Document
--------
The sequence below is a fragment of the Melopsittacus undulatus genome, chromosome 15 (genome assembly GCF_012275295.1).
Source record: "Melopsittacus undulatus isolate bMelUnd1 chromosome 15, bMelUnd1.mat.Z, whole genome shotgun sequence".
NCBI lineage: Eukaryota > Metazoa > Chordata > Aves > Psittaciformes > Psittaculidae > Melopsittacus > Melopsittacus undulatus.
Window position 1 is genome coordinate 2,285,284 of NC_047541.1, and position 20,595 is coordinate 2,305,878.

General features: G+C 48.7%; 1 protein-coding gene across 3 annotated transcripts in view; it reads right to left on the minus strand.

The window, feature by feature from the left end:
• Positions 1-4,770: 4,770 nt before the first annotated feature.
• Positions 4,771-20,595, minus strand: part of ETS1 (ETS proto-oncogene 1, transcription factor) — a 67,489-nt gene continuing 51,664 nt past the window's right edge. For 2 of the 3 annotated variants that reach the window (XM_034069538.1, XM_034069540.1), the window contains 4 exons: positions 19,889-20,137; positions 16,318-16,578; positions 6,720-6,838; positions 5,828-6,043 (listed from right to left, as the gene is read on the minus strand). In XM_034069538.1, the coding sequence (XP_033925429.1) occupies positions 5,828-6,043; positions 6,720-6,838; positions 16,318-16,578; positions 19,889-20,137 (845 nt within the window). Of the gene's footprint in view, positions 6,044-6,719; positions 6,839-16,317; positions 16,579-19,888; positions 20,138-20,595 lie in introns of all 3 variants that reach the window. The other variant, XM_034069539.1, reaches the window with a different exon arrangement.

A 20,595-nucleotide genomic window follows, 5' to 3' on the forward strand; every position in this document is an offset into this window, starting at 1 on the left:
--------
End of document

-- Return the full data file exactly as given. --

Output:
The sequence below is a fragment of the Melopsittacus undulatus genome, chromosome 15 (genome assembly GCF_012275295.1).
Source record: "Melopsittacus undulatus isolate bMelUnd1 chromosome 15, bMelUnd1.mat.Z, whole genome shotgun sequence".
NCBI lineage: Eukaryota > Metazoa > Chordata > Aves > Psittaciformes > Psittaculidae > Melopsittacus > Melopsittacus undulatus.
Window position 1 is genome coordinate 2,285,284 of NC_047541.1, and position 20,595 is coordinate 2,305,878.

General features: G+C 48.7%; 1 protein-coding gene across 3 annotated transcripts in view; it reads right to left on the minus strand.

The window, feature by feature from the left end:
• Positions 1-4,770: 4,770 nt before the first annotated feature.
• Positions 4,771-20,595, minus strand: part of ETS1 (ETS proto-oncogene 1, transcription factor) — a 67,489-nt gene continuing 51,664 nt past the window's right edge. For 2 of the 3 annotated variants that reach the window (XM_034069538.1, XM_034069540.1), the window contains 4 exons: positions 19,889-20,137; positions 16,318-16,578; positions 6,720-6,838; positions 5,828-6,043 (listed from right to left, as the gene is read on the minus strand). In XM_034069538.1, the coding sequence (XP_033925429.1) occupies positions 5,828-6,043; positions 6,720-6,838; positions 16,318-16,578; positions 19,889-20,137 (845 nt within the window). Of the gene's footprint in view, positions 6,044-6,719; positions 6,839-16,317; positions 16,579-19,888; positions 20,138-20,595 lie in introns of all 3 variants that reach the window. The other variant, XM_034069539.1, reaches the window with a different exon arrangement.

A 20,595-nucleotide genomic window follows, 5' to 3' on the forward strand; every position in this document is an offset into this window, starting at 1 on the left: